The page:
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Idaho Fish and Game kills 10 wolves

UPDATED: Thu., March 15, 2018, 11:31 a.m.

FILE - In this Feb. 1, 2017, file image provided the Oregon Department of Fish and Wildlife, a wolf pack is captured by a remote camera in Hells Canyon National Recreation Area in northeast Oregon. (uncredited / AP)
FILE - In this Feb. 1, 2017, file image provided the Oregon Department of Fish and Wildlife, a wolf pack is captured by a remote camera in Hells Canyon National Recreation Area in northeast Oregon. (uncredited / AP)

Idaho Fish and Game officials recently killed 10 wolves in an effort to improve elk survival rates in northern Idaho.

The wolves were killed in northern Idaho’s Lolo elk zone, according to a news release. The operation started in late February.

The Lolo elk population has declined in the last 25 years from a peak of 16,000 elk to less than 1,000 at points, according to the news release. Last year biologists surveyed approximately 2,000 elk. The department attributes the struggling elk population partially to wolf predation.

The department prefers when hunters and trappers control wolf populations, according to the IDFG news release. However, the Lolo elk area is steep, rugged terrain and is difficult to access, especially in winter. As of Monday trappers and hunters reported killing 22 wolves during the 2017-18 season. The trapping season ends March 31 and the hunting season ends June 30.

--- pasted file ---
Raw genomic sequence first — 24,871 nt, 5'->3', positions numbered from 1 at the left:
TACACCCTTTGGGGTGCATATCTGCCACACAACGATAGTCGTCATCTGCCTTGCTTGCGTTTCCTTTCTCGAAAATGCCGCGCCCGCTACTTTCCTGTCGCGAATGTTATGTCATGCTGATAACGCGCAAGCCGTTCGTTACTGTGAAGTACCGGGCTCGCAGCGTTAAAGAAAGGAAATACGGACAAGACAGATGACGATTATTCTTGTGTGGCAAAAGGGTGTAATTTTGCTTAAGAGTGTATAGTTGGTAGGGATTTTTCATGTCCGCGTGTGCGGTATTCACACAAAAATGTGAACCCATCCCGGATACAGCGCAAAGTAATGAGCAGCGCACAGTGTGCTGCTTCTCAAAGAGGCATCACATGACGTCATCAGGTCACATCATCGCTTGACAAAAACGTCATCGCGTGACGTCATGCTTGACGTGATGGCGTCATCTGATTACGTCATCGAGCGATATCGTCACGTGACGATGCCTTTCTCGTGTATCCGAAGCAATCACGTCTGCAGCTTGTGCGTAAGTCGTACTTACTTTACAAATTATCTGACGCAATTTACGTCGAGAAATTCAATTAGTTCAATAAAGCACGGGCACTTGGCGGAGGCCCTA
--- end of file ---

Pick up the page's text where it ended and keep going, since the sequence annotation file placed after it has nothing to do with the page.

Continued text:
The operation was funded with Fish and Game license dollars transferred to the Idaho Wolf Depredation Control Board. The board was created by the Idaho Legislature in 2014.

In an email IDFG spokesman Roger Phillips said he did not yet have a cost estimate for the operation. IDFG contracted with U.S. Department of Agriculture’s Wildlife Services to hunt and shoot the animals using helicopters. IDFG has conducted similar operations in the past and makes a point of announcing the operation after the fact.

A news release by the Center for Biological Diversity – a conservation group based in Arizona but with a staff attorney in Idaho – decried the killings.

“It’s tragic that our tax dollars paid for Wildlife Services to kill 10 more wolves under the guise of protecting elk struggling from habitat loss and degradation,” said Andrea Santarsiere, a senior attorney for the Center for Biological Diversity in a news release.

“Once again, this federal wildlife-killing program’s plans to aerially gun-down wolves in a remote area of the Clearwater National Forest were withheld from the public until the operation was complete. The public and our native wildlife deserve more.”


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